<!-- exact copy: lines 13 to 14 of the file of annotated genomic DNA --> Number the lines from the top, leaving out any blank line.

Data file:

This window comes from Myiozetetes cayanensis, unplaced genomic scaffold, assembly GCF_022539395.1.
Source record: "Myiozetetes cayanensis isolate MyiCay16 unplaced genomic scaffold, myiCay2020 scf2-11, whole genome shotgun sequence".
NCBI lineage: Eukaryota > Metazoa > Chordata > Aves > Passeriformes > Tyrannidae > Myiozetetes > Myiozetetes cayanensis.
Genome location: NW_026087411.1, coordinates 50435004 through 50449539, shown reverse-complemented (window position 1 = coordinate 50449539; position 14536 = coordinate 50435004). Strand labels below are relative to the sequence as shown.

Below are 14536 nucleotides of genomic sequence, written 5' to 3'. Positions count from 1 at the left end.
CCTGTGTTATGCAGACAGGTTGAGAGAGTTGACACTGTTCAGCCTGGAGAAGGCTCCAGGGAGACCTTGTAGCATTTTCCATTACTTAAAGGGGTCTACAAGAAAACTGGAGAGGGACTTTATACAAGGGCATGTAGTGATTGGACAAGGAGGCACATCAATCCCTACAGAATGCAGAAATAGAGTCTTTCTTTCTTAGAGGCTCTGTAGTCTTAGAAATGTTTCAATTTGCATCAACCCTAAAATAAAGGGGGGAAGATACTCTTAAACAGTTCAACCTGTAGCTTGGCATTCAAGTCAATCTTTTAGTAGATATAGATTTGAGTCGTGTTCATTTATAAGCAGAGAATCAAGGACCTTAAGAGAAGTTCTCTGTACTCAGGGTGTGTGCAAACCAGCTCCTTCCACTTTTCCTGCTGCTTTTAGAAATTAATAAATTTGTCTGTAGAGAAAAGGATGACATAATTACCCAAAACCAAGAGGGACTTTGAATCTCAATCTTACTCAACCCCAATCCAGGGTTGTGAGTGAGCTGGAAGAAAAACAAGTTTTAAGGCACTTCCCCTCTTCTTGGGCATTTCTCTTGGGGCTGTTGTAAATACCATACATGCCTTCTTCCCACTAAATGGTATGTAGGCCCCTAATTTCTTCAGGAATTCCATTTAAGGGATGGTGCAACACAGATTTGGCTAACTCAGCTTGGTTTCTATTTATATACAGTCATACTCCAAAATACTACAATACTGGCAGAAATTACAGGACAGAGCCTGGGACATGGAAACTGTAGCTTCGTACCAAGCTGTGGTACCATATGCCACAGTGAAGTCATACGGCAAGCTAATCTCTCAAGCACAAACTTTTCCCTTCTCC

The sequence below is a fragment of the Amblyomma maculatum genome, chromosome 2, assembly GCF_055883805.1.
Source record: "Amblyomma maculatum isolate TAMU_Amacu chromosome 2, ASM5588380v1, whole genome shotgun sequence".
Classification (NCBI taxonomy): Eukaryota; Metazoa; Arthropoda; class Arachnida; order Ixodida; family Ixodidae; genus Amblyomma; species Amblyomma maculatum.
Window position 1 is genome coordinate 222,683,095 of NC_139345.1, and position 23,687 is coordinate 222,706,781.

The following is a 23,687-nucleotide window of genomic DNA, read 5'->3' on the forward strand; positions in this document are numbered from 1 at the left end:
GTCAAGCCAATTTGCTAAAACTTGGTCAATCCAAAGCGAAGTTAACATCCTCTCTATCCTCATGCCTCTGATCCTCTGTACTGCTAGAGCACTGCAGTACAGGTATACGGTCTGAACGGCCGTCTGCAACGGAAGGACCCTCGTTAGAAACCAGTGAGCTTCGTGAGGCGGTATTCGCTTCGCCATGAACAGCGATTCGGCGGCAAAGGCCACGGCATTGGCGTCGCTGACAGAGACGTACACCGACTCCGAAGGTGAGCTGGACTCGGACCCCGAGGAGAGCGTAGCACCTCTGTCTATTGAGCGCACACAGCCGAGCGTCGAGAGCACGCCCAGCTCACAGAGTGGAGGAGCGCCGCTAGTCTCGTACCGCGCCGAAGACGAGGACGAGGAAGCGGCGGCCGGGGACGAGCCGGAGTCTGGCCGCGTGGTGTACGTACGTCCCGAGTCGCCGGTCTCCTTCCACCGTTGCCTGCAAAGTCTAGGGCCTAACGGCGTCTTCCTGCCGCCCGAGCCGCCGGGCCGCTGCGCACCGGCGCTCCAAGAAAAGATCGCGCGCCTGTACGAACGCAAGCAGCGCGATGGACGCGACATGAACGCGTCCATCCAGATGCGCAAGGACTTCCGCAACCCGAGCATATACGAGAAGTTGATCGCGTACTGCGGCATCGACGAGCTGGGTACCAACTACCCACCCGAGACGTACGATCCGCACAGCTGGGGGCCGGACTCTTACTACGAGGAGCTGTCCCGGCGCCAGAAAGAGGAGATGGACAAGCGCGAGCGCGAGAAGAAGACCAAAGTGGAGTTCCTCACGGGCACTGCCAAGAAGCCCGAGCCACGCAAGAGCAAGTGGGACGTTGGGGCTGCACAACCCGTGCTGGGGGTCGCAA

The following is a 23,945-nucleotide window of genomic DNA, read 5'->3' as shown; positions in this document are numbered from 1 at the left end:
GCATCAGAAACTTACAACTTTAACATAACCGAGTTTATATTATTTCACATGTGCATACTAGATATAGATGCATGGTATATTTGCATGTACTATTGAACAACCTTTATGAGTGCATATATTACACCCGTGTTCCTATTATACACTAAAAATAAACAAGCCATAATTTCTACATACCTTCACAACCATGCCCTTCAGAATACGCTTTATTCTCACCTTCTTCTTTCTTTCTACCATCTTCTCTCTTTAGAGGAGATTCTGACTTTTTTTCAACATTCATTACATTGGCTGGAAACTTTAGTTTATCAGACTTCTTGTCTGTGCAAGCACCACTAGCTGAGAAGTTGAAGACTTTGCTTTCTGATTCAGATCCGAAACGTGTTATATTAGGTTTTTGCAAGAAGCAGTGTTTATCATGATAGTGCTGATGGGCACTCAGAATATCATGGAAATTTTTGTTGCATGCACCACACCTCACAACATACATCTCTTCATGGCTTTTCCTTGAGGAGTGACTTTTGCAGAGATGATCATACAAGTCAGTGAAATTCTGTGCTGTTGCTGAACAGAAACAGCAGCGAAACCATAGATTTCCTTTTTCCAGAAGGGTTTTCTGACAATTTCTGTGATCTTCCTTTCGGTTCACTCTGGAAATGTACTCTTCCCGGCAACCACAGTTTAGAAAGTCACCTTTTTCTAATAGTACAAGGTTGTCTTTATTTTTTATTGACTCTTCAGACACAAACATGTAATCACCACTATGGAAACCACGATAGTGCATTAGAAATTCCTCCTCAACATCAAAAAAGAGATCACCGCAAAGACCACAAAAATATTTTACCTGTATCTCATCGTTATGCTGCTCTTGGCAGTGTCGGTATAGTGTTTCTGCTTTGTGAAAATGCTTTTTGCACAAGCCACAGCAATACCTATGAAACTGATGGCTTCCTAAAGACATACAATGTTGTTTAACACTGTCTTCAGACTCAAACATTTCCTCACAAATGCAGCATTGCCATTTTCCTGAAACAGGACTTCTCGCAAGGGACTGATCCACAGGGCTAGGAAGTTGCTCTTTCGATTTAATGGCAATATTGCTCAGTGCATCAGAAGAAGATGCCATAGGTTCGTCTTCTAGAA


The following is a 23,945-nucleotide window of genomic DNA, read 5'->3' as shown; positions in this document are numbered from 1 at the left end:
GCATCAGAAACTTACAACTTTAACATAACCGAGTTTATATTATTTCACATGTGCATACTAGATATAGATGCATGGTATATTTGCATGTACTATTGAACAACCTTTATGAGTGCATATATTACACCCGTGTTCCTATTATACACTAAAAATAAACAAGCCATAATTTCTACATACCTTCACAACCATGCCCTTCAGAATACGCTTTATTCTCACCTTCTTCTTTCTTTCTACCATCTTCTCTCTTTAGAGGAGATTCTGACTTTTTTTCAACATTCATTACATTGGCTGGAAACTTTAGTTTATCAGACTTCTTGTCTGTGCAAGCACCACTAGCTGAGAAGTTGAAGACTTTGCTTTCTGATTCAGATCCGAAACGTGTTATATTAGGTTTTTGCAAGAAGCAGTGTTTATCATGATAGTGCTGATGGGCACTCAGAATATCATGGAAATTTTTGTTGCATGCACCACACCTCACAACATACATCTCTTCATGGCTTTTCCTTGAGGAGTGACTTTTGCAGAGATGATCATACAAGTCAGTGAAATTCTGTGCTGTTGCTGAACAGAAACAGCAGCGAAACCATAGATTTCCTTTTTCCAGAAGGGTTTTCTGACAATTTCTGTGATCTTCCTTTCGGTTCACTCTGGAAATGTACTCTTCCCGGCAACCACAGTTTAGAAAGTCACCTTTTTCTAATAGTACAAGGTTGTCTTTATTTTTTATTGACTCTTCAGACACAAACATGTAATCACCACTATGGAAACCACGATAGTGCATTAGAAATTCCTCCTCAACATCAAAAAAGAGATCACCGCAAAGACCACAAAAATATTTTACCTGTATCTCATCGTTATGCTGCTCTTGGCAGTGTCGGTATAGTGTTTCTGCTTTGTGAAAATGCTTTTTGCACAAGCCACAGCAATACCTATGAAACTGATGGCTTCCTAAAGACATACAATGTTGTTTAACACTGTCTTCAGACTCAAACATTTCCTCACAAATGCAGCATTGCCATTTTCCTGAAACAGGACTTCTCGCAAGGGACTGATCCACAGGGCTAGGAAGTTGCTCTTTCGATTTAATGGCAATATTGCTCAGTGCATCAGAAGAAGATGCCATAGGTTCGTCTTCTAGAA